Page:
German vs. British Beer Gardens

German beer garden, Wuerzburg.

The German Beer Garden
Tall trees sway and rustle in the breeze; discs of sunlight dance across the well-manicured gravel floor; and, on the air, a hum of quiet conversation. The view through the surrounding woodland is of summer haze in a green-sided valley. There is a powerful smell of roasting pork and wood smoke from an open grill. On the table, newly delivered stone mugs brim with cool, fresh beer. Birds are singing.

The British Beer Garden
Wasps buzz around the hatchback-sized industrial waste bin, over by the wooden fence with its dropped slats. The concrete paving slabs under foot are littered with cigarette ends, knotted crisp packets and squashed chips. The remains of steak and ale pie sit on the next table over, as they have done for the last two hours. A tattered white Bacardi-branded parasol is threatening to break from its moorings in a gathering gale. The ashtray on your table overflows.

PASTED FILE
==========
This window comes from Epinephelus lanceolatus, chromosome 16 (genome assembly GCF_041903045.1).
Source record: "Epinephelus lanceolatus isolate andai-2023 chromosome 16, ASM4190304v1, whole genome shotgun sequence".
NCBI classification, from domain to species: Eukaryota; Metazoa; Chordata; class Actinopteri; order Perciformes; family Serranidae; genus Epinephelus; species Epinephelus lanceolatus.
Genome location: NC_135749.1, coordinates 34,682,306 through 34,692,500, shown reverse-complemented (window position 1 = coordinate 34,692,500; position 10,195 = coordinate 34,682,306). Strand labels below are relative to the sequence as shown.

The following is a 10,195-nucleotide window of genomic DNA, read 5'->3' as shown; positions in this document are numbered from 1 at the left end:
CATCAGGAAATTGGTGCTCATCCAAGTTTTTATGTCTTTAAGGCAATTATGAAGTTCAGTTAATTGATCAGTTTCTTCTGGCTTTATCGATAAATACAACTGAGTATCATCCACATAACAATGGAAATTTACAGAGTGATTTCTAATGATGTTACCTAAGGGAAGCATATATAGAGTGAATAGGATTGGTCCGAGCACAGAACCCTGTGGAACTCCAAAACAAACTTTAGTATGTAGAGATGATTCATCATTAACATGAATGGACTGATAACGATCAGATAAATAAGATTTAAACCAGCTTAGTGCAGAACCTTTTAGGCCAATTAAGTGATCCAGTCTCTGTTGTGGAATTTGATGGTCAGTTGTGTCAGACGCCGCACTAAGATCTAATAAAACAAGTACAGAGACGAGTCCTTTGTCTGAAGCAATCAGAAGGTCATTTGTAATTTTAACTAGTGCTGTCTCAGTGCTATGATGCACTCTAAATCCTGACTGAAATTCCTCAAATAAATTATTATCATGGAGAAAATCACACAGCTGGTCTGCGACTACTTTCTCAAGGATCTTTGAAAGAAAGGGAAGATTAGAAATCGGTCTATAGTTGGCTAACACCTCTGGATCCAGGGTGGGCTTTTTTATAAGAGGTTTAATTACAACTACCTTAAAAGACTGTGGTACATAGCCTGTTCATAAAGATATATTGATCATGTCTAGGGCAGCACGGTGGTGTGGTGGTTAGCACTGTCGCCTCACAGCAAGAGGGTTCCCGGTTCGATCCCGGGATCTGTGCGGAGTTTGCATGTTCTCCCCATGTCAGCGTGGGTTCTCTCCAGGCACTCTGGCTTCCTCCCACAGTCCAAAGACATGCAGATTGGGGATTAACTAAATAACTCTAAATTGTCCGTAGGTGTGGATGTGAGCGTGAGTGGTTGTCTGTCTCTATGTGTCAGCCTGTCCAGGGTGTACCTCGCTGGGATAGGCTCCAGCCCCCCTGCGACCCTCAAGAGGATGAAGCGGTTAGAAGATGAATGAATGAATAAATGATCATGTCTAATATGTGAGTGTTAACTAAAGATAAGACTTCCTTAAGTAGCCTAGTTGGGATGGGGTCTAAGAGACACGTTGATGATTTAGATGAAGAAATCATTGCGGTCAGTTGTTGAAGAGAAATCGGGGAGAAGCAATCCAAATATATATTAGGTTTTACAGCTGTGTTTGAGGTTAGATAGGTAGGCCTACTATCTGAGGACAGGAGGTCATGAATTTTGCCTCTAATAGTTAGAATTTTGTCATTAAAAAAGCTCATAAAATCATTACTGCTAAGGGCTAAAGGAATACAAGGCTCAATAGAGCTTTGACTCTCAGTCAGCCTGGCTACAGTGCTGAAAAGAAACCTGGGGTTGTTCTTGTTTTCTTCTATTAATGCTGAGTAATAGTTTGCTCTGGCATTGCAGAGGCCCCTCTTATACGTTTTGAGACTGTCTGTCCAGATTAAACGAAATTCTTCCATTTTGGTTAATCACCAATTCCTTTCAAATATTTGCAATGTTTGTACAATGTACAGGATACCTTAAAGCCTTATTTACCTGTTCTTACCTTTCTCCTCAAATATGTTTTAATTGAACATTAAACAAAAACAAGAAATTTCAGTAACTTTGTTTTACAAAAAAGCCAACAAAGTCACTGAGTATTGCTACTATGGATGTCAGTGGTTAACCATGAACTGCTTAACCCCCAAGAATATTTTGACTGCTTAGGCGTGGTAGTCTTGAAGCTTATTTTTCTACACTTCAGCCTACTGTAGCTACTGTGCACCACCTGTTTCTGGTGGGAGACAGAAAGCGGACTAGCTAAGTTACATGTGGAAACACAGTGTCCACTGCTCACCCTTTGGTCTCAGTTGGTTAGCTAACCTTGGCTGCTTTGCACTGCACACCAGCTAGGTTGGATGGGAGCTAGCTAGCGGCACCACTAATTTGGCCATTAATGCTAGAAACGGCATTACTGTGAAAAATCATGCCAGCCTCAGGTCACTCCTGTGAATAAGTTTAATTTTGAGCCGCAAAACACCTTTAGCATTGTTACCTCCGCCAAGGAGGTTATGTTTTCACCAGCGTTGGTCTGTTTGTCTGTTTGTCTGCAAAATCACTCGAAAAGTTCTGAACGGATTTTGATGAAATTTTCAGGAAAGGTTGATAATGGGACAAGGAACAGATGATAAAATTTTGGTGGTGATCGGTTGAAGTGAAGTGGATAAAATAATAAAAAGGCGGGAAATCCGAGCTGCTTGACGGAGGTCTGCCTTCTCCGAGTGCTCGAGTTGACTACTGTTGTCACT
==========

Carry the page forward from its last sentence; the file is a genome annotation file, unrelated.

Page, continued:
5 thoughts on “German vs. British Beer Gardens”

  1. Always found the German wasps more aggressive! Not a xenophobic anti-German wasp comment btw!:-)

  2. In much of Germany, a beer garden is a specific kind of place distinct from a pub or bar. And, especially in the South, they have much more reliably warm and sunny weather in summer which makes them viable.

  3. I can see exactly where you’re coming from. Pubs should make more of their beer gardens, if they have them. Augustiner beer garden in Munich is one of the nicest places I think I’ve ever had a beer, and I didn’t even like the beer that much.

  4. It’s a British -pub- beer garden, anything else is an inevitable faux import monstrosity. That makes me think of lots of lovely ones: the ones with flowers tended by the retired old local, the ones with a view on the dales, lakes and so on.

    A German beer garden. Huge place only even open in the sunny days, with banks and banks of ‘a beer set’ benches-and-tables.

    Very different beasts that should never be mixed.

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